Morning Thanks

Garrison Keillor once said we'd all be better off if we all started the day by giving thanks for just one thing. I'll try.

Wednesday, November 26, 2008

Morning Thanks--Images



Friday, while on a little tourist-y jaunt of the neighborhood, we stopped in a small town not far from here and visited a Roman Catholic church I'd seen a dozen times before, but had never entered. It was gorgeous--inside and out. And it's clear, just from the foyer, that the place has been renewed by the Hispanic folks who've come, in droves, to the area in the last decade.

There's a new Protestant church in another town not far from here. It meets in the showroom of a used car lot. When pendulums swing, as they tend too, some day we'll look back on our places of worship, on parking lots and empty shopping malls, and wonder what good Christian people thought. Just being there, in that old Roman Catholic church, midday, no one else around, was a blessing. The slant of an afternoon sun streamed through the stained glass, and the altar up front, with its towering spires, seemed reaching for God.

Just exactly how deep its legacy runs is hard to measure, I'm sure, but I am, inescapably, a child of Reformation. But the poet on my tour was an old Irish Catholic, who nearly swooned when she stood inside that old church, the old and deeply traditional sanctuary left her almost speechless.

"You know," she said, finally, pointing at the walls,"all that stained glass and all those pewter images of the stations of the cross--you know why, don't you?"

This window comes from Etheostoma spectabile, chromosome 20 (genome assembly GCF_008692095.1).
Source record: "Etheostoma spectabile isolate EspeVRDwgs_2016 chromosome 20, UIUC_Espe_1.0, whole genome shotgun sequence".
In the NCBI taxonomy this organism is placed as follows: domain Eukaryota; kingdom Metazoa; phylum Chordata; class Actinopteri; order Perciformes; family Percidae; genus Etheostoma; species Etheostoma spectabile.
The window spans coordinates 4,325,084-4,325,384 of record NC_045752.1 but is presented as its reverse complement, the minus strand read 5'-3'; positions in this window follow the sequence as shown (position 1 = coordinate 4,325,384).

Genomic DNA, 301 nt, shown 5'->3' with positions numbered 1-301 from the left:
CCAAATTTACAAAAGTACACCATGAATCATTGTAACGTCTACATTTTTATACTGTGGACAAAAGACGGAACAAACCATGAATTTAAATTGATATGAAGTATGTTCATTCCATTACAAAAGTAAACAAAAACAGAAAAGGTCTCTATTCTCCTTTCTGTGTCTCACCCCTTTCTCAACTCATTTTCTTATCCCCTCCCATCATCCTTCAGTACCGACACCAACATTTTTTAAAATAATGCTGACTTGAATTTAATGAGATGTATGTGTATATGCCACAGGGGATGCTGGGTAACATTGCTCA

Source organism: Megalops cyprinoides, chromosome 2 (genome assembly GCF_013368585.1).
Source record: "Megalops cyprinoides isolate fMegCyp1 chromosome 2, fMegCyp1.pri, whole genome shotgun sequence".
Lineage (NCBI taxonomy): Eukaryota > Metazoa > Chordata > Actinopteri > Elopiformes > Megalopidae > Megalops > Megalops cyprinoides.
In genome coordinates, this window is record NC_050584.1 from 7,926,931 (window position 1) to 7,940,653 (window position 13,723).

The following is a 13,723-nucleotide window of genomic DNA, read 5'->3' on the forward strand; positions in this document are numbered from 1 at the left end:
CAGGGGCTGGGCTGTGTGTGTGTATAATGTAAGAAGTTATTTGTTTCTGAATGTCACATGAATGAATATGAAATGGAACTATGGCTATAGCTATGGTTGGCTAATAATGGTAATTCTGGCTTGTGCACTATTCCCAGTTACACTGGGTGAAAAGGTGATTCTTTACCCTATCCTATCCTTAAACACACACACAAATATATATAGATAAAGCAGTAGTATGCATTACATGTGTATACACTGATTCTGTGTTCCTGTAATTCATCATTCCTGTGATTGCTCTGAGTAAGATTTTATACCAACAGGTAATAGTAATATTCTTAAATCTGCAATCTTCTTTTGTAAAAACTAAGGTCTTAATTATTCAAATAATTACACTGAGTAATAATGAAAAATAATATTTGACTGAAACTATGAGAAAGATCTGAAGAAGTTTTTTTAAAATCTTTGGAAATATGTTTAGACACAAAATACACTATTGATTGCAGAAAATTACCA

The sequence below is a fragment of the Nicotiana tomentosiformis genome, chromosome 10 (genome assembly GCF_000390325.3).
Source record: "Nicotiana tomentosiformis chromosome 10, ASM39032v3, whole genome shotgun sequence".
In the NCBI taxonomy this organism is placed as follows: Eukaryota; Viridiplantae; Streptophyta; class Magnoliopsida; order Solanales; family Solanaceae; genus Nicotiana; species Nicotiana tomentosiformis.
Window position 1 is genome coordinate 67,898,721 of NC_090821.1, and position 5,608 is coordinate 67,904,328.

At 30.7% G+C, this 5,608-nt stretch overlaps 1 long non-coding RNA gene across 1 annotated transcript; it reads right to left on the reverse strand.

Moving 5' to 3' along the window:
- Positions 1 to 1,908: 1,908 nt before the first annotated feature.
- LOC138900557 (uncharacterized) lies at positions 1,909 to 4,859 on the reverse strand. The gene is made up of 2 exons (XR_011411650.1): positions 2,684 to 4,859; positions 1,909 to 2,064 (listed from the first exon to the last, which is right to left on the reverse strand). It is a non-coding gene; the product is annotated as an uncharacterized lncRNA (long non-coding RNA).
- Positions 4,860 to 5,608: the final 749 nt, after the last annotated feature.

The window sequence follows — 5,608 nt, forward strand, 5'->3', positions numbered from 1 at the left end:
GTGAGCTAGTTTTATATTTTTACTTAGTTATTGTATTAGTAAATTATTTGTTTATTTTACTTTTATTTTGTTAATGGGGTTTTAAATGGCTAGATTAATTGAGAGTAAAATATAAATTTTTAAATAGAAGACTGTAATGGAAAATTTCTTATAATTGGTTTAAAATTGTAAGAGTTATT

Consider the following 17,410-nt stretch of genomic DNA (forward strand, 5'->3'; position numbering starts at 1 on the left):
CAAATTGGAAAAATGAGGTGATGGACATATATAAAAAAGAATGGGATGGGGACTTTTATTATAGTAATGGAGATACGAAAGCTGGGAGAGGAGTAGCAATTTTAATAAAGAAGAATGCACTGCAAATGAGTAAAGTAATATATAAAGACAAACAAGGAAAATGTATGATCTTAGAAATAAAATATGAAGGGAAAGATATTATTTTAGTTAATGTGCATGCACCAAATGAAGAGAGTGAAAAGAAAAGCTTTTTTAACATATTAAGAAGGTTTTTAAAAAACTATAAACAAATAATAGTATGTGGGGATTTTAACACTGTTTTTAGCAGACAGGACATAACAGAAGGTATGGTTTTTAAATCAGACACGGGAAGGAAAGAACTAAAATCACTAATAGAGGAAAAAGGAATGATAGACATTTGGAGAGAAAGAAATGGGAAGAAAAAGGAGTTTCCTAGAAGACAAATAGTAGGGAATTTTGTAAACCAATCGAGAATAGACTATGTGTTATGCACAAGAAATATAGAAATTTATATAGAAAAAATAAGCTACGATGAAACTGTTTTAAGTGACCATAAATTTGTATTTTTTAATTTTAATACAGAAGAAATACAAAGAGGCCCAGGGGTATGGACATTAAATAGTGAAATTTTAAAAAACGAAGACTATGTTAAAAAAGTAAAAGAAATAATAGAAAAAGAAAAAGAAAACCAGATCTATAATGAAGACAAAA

I could have told her the Sunday School answer, of course--that Roman Catholics had a penchant for breaking the commandments and worshiping statues. Just look at those silly saints on their dashboards. That's what I could have said.

"So many people were illiterate," she said. She'd been talking about her own Irish Catholic family not long before, their eccentricities and odd histories. "They couldn't read the Bible themselves, of course, so the pictures all around--they were teaching tools. That's how they learned the story."

Even though I'm 60 years old, unlearning the half-truths of one's childhood is still a joy. Honestly, I feel immensely richer, having learned that all those graven images, all those colorful sun-lit stories around me were little more than a flannel board, just infinitely more beautiful.

For that lesson in history, this child of the Reformation is muchly grateful this morning .

2 comments:

Jennifer Dukes Lee said...

What a beautiful picture -- quite literally -- of God's grace. Thanks for sharing. Happy Thanksgiving.

RickNiekLikeBikes said...

Stained glass windows were one way to be fruitful and multiply maybe? Maybe multiplying didn't only have to do with having babies? Anyway, fewer churches have stained glass and the few new ones that do don't tell the same stories. Sometimes organists aren't the only things we lose when we leave history and engage in only what's applicable for today.